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TIFF Review – Water and Sugar: Carlo Di Palma, the Colours of Life

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water and sugar

The life and works of acclaimed Italian cinematographer Carlo Di Palma is celebrated by documentary filmmaker Fariborz Kamkari.

The request to put together an exhibition of the works of Carlo Di Palma serves as the impetus for Adriana Chiesa to reflect upon the life and works of her late husband by talking to his colleagues and admirers.  Directors, journalists, cinematographers, actors, and many others provide their insights into what made Di Palma not simply technician but an artist.

As great as it is to have the presence of Bernardo Bertolucci, Woody Allen and Ken Loach, the real treasure are the archival interviews with Carlo Di Palma who expresses a deep love and understanding of the crafting cinematic imagery through light, colours, and framing. He notes, “Filming in black and white is an immediate transfiguration of reality.  In colour all the reality became too realistic.”  Di Palma tells an interesting story about Woody Allen wanting a complicated selection of shots for a restaurant scene and him devising a simple solution involving a camera rotating around the table as the actors speak.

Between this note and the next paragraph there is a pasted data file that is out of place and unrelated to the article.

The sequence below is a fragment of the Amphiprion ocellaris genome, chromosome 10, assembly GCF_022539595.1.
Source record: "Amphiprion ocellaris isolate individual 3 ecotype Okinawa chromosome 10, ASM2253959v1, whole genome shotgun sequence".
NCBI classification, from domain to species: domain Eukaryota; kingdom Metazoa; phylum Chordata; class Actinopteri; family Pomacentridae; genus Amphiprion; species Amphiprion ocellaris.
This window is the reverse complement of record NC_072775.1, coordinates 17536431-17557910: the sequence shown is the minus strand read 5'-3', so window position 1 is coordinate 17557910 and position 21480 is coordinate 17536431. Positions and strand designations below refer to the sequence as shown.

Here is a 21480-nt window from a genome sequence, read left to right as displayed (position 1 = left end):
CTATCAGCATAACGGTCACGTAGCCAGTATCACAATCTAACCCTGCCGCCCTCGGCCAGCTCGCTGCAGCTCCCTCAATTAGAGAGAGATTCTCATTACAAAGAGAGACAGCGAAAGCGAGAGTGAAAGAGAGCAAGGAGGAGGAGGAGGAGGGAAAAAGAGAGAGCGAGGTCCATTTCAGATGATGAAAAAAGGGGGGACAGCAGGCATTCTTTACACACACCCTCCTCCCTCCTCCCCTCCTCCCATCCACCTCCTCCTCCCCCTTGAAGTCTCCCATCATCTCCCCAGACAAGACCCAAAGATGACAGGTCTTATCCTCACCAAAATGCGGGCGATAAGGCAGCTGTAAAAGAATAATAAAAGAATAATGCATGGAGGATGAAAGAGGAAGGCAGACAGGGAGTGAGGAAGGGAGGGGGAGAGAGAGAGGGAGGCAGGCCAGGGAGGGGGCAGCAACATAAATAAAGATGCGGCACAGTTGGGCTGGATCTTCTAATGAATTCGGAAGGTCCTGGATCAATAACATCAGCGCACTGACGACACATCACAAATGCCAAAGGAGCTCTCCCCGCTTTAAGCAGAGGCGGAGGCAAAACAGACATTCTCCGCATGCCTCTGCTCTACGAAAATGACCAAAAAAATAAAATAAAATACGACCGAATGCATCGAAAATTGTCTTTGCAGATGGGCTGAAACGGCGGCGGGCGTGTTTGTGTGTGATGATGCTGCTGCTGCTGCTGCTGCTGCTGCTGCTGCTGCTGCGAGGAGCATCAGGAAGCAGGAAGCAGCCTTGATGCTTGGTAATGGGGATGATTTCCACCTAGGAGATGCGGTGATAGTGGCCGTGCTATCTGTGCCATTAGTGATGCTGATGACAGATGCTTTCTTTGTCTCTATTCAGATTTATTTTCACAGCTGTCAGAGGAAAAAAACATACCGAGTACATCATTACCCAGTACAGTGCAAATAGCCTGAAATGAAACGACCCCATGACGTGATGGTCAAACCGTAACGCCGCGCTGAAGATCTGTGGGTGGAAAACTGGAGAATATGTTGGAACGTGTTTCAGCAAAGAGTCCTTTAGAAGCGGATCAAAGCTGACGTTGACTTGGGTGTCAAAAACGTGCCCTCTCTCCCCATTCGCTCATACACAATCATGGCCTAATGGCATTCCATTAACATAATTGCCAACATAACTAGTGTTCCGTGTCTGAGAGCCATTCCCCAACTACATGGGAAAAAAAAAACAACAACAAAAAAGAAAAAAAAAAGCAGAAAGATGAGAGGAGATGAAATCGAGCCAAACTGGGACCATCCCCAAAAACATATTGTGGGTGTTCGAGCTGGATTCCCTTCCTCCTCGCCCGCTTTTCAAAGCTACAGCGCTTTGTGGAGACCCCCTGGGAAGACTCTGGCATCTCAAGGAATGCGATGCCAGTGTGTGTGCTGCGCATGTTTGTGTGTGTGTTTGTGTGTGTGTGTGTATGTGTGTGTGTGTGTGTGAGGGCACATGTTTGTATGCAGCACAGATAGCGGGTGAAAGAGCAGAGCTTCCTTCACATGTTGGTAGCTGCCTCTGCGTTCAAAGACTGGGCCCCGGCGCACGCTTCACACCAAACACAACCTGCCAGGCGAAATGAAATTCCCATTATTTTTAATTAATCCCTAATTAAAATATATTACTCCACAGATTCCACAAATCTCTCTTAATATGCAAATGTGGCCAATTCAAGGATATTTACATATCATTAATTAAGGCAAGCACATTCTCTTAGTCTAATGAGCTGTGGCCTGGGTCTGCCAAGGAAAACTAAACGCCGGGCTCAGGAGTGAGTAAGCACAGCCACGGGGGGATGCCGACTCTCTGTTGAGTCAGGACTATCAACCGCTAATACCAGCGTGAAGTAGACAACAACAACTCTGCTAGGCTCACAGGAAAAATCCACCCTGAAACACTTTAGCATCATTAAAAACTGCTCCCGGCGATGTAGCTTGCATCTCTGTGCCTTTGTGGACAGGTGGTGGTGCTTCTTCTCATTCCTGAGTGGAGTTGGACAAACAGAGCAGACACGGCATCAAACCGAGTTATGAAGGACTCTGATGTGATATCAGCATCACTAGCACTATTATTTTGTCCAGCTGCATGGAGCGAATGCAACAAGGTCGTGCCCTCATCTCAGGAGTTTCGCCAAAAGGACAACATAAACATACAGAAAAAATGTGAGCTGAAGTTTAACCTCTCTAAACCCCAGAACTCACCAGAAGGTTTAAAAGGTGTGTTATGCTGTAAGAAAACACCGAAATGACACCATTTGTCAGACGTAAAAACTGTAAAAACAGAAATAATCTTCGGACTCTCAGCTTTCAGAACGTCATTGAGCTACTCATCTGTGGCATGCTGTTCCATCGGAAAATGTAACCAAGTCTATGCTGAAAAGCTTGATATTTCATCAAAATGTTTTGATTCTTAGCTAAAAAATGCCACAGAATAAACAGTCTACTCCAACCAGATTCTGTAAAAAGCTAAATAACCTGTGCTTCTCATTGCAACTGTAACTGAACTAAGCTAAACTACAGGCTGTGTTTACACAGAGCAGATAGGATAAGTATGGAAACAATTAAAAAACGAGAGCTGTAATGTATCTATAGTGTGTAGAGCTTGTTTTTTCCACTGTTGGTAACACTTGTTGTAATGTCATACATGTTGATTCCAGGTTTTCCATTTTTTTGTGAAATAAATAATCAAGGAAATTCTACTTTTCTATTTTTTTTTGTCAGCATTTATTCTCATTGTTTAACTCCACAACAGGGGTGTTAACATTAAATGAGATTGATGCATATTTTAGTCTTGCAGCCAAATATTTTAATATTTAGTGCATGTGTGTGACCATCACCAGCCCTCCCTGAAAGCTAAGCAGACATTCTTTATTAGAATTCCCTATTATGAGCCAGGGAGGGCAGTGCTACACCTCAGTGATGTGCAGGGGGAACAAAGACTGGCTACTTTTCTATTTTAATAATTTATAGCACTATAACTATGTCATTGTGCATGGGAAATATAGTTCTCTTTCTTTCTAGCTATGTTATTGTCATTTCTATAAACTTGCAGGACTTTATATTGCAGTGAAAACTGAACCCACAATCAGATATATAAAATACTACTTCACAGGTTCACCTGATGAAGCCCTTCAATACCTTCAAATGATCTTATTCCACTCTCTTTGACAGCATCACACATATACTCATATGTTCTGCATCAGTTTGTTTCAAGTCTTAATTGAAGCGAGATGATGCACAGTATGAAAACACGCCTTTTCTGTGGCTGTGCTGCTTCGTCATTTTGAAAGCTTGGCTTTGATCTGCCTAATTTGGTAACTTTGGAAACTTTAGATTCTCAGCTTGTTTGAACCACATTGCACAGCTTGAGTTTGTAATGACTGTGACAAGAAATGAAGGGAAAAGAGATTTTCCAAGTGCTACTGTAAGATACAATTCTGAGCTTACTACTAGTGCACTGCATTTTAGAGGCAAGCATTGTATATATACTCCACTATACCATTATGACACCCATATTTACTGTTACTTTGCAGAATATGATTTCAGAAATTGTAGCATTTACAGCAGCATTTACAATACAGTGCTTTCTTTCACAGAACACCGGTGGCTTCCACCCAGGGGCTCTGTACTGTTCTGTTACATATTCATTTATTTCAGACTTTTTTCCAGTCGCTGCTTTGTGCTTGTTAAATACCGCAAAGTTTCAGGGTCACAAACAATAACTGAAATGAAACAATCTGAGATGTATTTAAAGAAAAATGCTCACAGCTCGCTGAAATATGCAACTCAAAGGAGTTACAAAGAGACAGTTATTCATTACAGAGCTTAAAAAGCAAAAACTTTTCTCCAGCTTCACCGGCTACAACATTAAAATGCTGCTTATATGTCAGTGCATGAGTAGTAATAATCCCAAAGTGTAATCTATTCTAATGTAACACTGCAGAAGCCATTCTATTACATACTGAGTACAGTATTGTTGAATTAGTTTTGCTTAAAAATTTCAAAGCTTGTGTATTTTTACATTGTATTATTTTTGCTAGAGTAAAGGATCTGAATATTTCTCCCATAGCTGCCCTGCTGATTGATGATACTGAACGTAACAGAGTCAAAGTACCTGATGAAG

A major bonus is the variety of footage taken from over 100 films in which Carlo Di Palma worked on either as cinematographer or director as well as the behind the scenes stills showing him operating the camera.  One has to admire the man who began as a 15 year old camera assistant and was able to move through the ranks learning and developing his skills to a point of mastery.  The documentary provides an interesting perspective into the development of Italian cinema along with giving meaningful insight into the craft of cinematography.

3.5-out-of-5

Check out all of our TIFF coverage.

Trevor Hogg is a freelance video editor and writer who currently resides in Canada; he can be found at LinkedIn.

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